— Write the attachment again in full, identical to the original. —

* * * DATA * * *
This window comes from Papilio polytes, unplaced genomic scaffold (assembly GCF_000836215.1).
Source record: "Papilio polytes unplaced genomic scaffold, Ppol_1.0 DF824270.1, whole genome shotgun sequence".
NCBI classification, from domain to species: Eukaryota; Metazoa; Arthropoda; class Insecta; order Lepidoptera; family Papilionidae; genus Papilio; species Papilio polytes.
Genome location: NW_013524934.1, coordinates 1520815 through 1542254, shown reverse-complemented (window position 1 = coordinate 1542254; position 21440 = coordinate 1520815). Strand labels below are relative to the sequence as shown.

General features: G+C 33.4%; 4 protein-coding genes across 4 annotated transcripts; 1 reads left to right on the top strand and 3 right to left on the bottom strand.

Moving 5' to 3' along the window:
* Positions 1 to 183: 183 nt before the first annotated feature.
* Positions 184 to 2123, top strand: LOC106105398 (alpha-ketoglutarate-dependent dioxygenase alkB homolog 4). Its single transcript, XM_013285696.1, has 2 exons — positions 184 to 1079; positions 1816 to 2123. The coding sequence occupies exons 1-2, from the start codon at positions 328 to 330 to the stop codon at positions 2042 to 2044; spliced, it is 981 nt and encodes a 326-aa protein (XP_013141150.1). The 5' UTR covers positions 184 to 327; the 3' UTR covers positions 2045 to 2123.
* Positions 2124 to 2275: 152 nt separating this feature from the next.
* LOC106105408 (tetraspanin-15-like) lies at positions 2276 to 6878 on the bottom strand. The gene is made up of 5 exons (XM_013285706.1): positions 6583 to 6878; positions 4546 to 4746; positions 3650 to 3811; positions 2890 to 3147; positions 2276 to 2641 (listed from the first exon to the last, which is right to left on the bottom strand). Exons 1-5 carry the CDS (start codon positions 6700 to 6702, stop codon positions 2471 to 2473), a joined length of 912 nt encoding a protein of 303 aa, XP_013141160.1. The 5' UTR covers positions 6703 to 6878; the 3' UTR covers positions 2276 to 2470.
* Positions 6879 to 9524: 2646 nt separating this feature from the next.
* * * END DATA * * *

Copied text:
This window comes from Papilio polytes, unplaced genomic scaffold (assembly GCF_000836215.1).
Source record: "Papilio polytes unplaced genomic scaffold, Ppol_1.0 DF824270.1, whole genome shotgun sequence".
NCBI classification, from domain to species: Eukaryota; Metazoa; Arthropoda; class Insecta; order Lepidoptera; family Papilionidae; genus Papilio; species Papilio polytes.
Genome location: NW_013524934.1, coordinates 1520815 through 1542254, shown reverse-complemented (window position 1 = coordinate 1542254; position 21440 = coordinate 1520815). Strand labels below are relative to the sequence as shown.

General features: G+C 33.4%; 4 protein-coding genes across 4 annotated transcripts; 1 reads left to right on the top strand and 3 right to left on the bottom strand.

Moving 5' to 3' along the window:
* Positions 1 to 183: 183 nt before the first annotated feature.
* Positions 184 to 2123, top strand: LOC106105398 (alpha-ketoglutarate-dependent dioxygenase alkB homolog 4). Its single transcript, XM_013285696.1, has 2 exons — positions 184 to 1079; positions 1816 to 2123. The coding sequence occupies exons 1-2, from the start codon at positions 328 to 330 to the stop codon at positions 2042 to 2044; spliced, it is 981 nt and encodes a 326-aa protein (XP_013141150.1). The 5' UTR covers positions 184 to 327; the 3' UTR covers positions 2045 to 2123.
* Positions 2124 to 2275: 152 nt separating this feature from the next.
* LOC106105408 (tetraspanin-15-like) lies at positions 2276 to 6878 on the bottom strand. The gene is made up of 5 exons (XM_013285706.1): positions 6583 to 6878; positions 4546 to 4746; positions 3650 to 3811; positions 2890 to 3147; positions 2276 to 2641 (listed from the first exon to the last, which is right to left on the bottom strand). Exons 1-5 carry the CDS (start codon positions 6700 to 6702, stop codon positions 2471 to 2473), a joined length of 912 nt encoding a protein of 303 aa, XP_013141160.1. The 5' UTR covers positions 6703 to 6878; the 3' UTR covers positions 2276 to 2470.
* Positions 6879 to 9524: 2646 nt separating this feature from the next.